"Dutch" Shaw, your POV character, is calm, charismatic, sympathetic, kind of an ideal man (and soldier). Some of the other important characters, Hagan, Massie and Dalonna, are all so different from Shaw but well drawn.  Is characterization your favorite part of fiction writing?


I love characterizations because they are everywhere in life and probably the easiest thing to create. We live in a free world as long as our eyes, ears and hearts are open, where “inspiration” can come to us on the train of our morning commute. As long as you’re a perceptive human being with an eye for sensory details, characterizations should come with time and effort. Of course, we all have extensive pools of creativity to draw from in our acquaintances, both good and bad, and ourselves as well. Sometimes drawing unsavory characteristics in a fictional character is just another way of exploring parts of ourselves we’re curious about or afraid of—and the same goes for good/endearing traits and characters. A fun part of writing is figuring out what you want to say and figuring out how to do it affectively, and characters are the vehicles by which this is done. Effective characters, and especially their dialogue, truly help deliver your authorial message.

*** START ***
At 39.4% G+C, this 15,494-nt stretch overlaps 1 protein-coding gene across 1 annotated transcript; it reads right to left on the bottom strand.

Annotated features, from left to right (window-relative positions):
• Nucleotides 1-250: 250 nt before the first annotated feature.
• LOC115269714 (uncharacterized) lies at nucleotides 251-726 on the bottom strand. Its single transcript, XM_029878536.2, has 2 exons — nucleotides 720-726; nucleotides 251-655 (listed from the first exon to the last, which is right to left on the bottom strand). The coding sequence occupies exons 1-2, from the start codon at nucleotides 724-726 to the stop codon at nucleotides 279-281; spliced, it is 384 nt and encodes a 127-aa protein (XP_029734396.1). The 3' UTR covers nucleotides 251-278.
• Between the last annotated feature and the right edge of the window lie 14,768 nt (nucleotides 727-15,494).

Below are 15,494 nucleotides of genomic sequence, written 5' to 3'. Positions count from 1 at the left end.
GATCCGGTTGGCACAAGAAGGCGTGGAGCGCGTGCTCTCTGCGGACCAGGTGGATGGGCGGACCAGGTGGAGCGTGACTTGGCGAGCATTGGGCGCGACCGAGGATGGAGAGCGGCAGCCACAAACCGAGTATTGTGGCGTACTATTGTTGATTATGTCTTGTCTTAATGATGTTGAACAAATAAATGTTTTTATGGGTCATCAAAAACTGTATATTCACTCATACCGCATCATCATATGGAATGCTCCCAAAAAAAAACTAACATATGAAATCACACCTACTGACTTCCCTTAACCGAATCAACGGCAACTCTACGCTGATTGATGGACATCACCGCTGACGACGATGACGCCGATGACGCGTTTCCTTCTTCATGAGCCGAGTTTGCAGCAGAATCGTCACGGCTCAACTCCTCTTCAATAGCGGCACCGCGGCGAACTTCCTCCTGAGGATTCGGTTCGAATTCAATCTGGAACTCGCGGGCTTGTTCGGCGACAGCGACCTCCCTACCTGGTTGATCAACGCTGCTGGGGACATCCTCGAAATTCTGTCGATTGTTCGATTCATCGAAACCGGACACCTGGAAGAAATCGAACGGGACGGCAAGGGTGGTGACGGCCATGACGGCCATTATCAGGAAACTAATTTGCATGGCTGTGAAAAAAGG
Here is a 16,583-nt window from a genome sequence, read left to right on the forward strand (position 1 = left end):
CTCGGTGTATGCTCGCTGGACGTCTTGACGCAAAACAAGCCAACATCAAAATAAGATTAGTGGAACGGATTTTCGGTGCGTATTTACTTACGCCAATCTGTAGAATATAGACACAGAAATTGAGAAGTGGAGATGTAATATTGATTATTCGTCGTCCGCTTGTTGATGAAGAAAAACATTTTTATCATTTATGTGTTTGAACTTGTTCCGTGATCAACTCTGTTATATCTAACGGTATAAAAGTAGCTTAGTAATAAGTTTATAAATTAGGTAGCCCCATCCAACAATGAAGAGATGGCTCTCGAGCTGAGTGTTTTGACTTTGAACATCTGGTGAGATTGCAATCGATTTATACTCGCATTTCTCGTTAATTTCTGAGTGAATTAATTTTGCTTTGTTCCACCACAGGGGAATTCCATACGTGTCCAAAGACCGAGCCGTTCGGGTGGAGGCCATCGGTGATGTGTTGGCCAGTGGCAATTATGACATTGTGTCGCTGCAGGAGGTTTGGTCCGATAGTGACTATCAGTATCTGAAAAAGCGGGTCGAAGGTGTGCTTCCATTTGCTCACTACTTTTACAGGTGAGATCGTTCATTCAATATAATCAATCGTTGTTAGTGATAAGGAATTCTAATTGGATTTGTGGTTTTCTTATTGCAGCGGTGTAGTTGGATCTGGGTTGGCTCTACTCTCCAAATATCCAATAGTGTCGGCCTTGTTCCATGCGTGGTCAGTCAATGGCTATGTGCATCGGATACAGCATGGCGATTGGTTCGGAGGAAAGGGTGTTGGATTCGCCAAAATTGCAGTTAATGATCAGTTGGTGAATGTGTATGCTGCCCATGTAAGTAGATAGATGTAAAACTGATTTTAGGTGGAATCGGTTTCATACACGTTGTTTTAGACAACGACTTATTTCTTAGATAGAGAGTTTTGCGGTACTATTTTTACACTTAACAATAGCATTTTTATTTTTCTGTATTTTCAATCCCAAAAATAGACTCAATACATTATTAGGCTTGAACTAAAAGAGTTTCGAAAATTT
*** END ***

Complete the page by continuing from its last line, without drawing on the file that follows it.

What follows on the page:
This is a pro-humanity, anti-war novel but it's not at all didactic.  What were your influences? 

Ha! Thank you for reading it that way. If I die before I can tell my kids about the war than I hope they take that away from the book if nothing else. In terms of avoiding the fabled preach I simply thought the book should tell its own story, not me—I just had to bring it all together and try to piece together some sense. As I alluded to earlier, I developed intense, confusing, and oftentimes conflicting emotions about my service and my war, so I had to create scenes that would ask hard questions and offer harder answers to even figure out what I thought of the war. I certainly felt uncomfortable by war, so I guess I aimed to make the reader equally uncomfortable.


And humble veterans who saw past the medals they received and spoke objectively of the horror and sadness war sowed in their hearts have always influenced me. I never forgot a veteran from the Second World War speaking of a man he killed, and all he could talk about after decades of peace was a general wondering if he and the man he killed would’ve been friends in life. The veteran liked fishing and he said something to the effect of, “I wonder if we would’ve been fishing buddies.” That kind of humble tone and empathic perceptive stuck with me, and always will, so I think that kind of experience influenced me immensely.


How have things changed for you since The Knife's publication in February 2015?